Caribbean Stud Poker is a challenging game, which is enjoyed by many casino table game players. Although it has developed a reputation for offering a high house edge, Caribbean Stud Poker provides the possibility for a player who knows what he is doing to even the odds significantly with strategy and skill. You can learn more about the Caribbean Stud Poker odds and house edge and what you as a player can do to better them. Remember that you always have the option to play or to fold; use it wisely.
Caribbean Stud Poker House Edge
The house edge in Caribbean Stud Poker, not counting progressive jackpot games, is generally stated as being greater than 5 percent. This is roughly equal to the house edge for the game of American (double zero) roulette, widely considered to be one of the hardest casino games to beat. However, the standard calculations of the Caribbean Stud Poker house edge are based on the ratio of the expected loss to the “ante” (original bet) and ignore the option that the player will raise, doubling his ante. When this possibility is added to the picture, the house edge calculated as the expected loss to total bet ratio becomes closer to 2.5 percent.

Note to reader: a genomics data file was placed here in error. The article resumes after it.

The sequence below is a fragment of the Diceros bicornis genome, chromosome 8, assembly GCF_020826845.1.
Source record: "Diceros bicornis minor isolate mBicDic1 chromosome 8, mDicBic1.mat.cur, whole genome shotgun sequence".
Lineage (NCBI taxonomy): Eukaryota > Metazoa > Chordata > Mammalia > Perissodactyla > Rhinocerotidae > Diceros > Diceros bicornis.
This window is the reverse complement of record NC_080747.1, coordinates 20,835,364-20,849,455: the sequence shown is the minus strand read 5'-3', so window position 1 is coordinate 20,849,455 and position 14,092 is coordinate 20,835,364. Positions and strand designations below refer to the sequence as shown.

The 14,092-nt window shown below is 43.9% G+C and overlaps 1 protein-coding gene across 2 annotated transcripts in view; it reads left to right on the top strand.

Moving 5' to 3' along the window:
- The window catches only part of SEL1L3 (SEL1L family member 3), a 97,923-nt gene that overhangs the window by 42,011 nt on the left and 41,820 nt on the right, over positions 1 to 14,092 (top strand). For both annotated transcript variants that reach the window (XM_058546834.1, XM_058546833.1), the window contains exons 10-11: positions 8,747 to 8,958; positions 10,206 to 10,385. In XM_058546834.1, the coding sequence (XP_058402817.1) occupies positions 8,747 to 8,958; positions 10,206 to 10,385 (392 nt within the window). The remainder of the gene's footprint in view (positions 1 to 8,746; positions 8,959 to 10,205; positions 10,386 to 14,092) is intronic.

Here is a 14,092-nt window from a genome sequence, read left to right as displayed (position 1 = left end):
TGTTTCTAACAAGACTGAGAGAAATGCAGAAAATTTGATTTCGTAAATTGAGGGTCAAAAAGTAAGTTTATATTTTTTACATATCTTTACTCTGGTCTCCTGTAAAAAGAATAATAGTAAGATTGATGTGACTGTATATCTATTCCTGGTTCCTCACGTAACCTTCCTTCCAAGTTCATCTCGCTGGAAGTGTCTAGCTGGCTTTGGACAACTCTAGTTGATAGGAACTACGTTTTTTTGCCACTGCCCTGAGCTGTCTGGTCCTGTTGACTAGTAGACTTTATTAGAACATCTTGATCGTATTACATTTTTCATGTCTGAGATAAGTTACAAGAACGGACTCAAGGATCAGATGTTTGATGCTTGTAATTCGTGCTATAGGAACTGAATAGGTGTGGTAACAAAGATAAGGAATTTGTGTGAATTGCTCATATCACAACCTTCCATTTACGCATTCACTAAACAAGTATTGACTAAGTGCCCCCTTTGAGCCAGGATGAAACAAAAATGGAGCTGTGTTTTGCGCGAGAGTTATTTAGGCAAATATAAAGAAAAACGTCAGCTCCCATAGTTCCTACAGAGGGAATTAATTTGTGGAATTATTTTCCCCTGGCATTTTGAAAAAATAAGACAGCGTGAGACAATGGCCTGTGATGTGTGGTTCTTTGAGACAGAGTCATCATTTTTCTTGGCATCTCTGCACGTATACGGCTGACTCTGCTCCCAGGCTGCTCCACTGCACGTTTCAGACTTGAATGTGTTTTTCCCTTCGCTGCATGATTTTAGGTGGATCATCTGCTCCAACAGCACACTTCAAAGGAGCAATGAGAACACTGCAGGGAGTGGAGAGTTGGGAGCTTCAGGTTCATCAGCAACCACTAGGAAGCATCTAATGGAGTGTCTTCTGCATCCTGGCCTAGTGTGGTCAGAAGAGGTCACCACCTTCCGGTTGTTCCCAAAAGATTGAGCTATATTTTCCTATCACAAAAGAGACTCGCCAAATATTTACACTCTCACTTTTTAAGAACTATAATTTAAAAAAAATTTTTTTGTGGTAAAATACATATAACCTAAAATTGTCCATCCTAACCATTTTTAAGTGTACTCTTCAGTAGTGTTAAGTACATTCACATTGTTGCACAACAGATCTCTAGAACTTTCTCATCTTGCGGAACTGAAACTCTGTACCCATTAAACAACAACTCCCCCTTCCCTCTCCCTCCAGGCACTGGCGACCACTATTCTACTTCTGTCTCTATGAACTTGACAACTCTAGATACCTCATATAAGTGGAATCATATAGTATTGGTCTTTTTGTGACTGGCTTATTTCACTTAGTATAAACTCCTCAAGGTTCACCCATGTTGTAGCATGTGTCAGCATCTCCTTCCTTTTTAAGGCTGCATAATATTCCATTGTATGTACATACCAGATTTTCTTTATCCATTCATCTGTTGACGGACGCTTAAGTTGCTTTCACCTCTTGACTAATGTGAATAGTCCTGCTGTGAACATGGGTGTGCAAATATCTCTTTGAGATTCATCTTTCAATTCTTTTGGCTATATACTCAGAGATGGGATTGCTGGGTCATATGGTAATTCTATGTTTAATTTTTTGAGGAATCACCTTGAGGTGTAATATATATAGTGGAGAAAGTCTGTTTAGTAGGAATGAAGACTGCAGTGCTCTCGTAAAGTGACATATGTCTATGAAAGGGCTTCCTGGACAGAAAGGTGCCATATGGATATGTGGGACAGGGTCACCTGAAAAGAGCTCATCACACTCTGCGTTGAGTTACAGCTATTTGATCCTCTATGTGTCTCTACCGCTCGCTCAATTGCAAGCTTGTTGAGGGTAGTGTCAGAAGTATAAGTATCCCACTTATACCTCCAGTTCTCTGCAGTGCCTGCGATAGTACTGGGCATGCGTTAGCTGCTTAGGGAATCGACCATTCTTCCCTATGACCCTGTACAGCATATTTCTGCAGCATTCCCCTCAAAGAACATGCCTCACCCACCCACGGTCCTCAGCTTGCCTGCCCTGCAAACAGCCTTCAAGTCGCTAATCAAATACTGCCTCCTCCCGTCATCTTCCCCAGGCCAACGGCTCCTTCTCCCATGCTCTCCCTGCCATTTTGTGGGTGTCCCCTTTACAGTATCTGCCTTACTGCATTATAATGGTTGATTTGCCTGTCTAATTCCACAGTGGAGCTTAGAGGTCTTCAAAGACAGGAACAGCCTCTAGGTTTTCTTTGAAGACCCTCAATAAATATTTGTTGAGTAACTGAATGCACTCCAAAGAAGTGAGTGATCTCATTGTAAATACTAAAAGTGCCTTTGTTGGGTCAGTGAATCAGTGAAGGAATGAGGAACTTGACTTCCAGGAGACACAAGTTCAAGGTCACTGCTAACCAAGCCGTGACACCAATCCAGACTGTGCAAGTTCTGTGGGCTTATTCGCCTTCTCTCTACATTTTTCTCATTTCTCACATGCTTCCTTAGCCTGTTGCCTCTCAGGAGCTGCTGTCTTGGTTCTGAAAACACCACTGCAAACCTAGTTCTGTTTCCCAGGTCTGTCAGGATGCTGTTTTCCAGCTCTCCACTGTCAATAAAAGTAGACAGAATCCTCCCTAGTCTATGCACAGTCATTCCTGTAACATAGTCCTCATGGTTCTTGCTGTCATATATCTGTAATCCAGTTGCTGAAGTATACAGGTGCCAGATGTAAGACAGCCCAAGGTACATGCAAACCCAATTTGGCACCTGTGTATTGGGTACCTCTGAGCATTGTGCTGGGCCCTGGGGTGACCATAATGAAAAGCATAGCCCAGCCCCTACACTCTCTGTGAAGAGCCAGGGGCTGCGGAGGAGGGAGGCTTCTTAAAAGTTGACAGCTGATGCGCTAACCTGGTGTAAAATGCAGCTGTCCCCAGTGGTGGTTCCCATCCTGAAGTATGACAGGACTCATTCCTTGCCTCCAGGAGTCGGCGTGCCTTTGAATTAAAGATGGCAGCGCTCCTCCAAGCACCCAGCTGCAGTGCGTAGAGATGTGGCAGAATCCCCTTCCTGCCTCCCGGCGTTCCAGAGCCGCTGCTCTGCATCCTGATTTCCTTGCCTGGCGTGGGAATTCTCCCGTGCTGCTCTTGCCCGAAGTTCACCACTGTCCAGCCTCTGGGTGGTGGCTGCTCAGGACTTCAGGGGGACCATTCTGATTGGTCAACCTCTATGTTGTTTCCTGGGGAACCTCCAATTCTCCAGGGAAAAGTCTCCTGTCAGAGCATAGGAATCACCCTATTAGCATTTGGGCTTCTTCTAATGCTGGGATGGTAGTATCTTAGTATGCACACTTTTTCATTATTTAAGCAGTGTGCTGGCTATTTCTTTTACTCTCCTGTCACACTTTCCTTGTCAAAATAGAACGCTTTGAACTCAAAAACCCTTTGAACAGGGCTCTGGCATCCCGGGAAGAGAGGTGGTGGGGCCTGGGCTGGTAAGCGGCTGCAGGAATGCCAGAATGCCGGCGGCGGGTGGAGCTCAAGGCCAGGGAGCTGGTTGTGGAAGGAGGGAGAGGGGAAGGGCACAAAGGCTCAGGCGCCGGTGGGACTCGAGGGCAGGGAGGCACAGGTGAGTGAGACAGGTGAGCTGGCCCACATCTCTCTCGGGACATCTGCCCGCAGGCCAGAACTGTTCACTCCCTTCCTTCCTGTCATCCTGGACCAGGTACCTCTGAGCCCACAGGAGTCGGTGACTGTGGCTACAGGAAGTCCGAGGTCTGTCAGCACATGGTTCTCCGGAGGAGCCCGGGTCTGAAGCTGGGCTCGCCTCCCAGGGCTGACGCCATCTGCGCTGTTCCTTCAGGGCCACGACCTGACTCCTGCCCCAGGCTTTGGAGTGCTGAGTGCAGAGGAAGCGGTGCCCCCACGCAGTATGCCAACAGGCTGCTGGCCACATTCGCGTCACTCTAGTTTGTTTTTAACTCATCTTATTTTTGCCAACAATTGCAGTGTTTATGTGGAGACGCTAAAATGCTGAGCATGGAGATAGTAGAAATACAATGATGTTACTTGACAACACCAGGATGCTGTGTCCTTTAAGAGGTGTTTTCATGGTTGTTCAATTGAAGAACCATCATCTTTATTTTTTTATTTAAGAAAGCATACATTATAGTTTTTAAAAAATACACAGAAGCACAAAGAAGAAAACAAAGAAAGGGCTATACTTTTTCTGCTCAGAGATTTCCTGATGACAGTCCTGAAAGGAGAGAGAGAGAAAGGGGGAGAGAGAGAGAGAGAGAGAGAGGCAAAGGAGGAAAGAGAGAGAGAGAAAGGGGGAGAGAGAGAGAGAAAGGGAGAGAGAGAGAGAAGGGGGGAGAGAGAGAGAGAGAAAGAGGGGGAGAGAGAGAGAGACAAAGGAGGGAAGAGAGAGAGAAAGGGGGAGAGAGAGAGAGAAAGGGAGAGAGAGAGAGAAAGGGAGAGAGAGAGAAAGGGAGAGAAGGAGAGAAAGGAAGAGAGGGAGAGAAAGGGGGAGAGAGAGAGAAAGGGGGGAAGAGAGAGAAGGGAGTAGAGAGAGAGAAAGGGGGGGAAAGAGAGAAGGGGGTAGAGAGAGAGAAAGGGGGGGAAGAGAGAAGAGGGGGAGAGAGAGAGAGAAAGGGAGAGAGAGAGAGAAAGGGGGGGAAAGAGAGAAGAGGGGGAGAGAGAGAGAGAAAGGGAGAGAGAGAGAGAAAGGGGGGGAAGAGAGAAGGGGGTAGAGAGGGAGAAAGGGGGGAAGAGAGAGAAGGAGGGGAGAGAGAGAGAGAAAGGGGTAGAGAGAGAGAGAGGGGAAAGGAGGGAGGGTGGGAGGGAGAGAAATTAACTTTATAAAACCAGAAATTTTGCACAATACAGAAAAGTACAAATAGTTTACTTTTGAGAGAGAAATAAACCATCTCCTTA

Caribbean Stud Poker Odds
The highest valued hand in Caribbean Stud Poker is the royal flush, which is also, of course, the rarest. It pays out 100 to 1. A straight flush pays 50 to 1. Four of a kind is 20 to 1, a full house is 7 to 1, a flush is 5 to 1, three of a kind is 3 to 1, two pairs is 2 to 1 and one pair or less is 1 to 1. However, there is always the possibility that the dealer’s hand will not qualify – that is, contain at least an A-K, one pair or another poker hand. If his hand does not qualify, the player will win 1 to 1 on his ante bet only.
Caribbean Stud Poker Progressive Jackpot Odds
To be eligible for the progressive jackpot in Caribbean Stud Poker, you will need to place a wager in addition to your ante. A royal flush pays off with 100 percent of the progressive jackpot amount, whatever level it may have reached at the time of your win – which is often six figures or higher. (Chances of getting a royal flush are only 1 in 649,740 poker hands, though.) A straight flush will yield 10 percent of the progressive jackpot. Four of a kind, a full house and a flush are paid out in dollar amounts, generally $100, $75 and $50 respectively.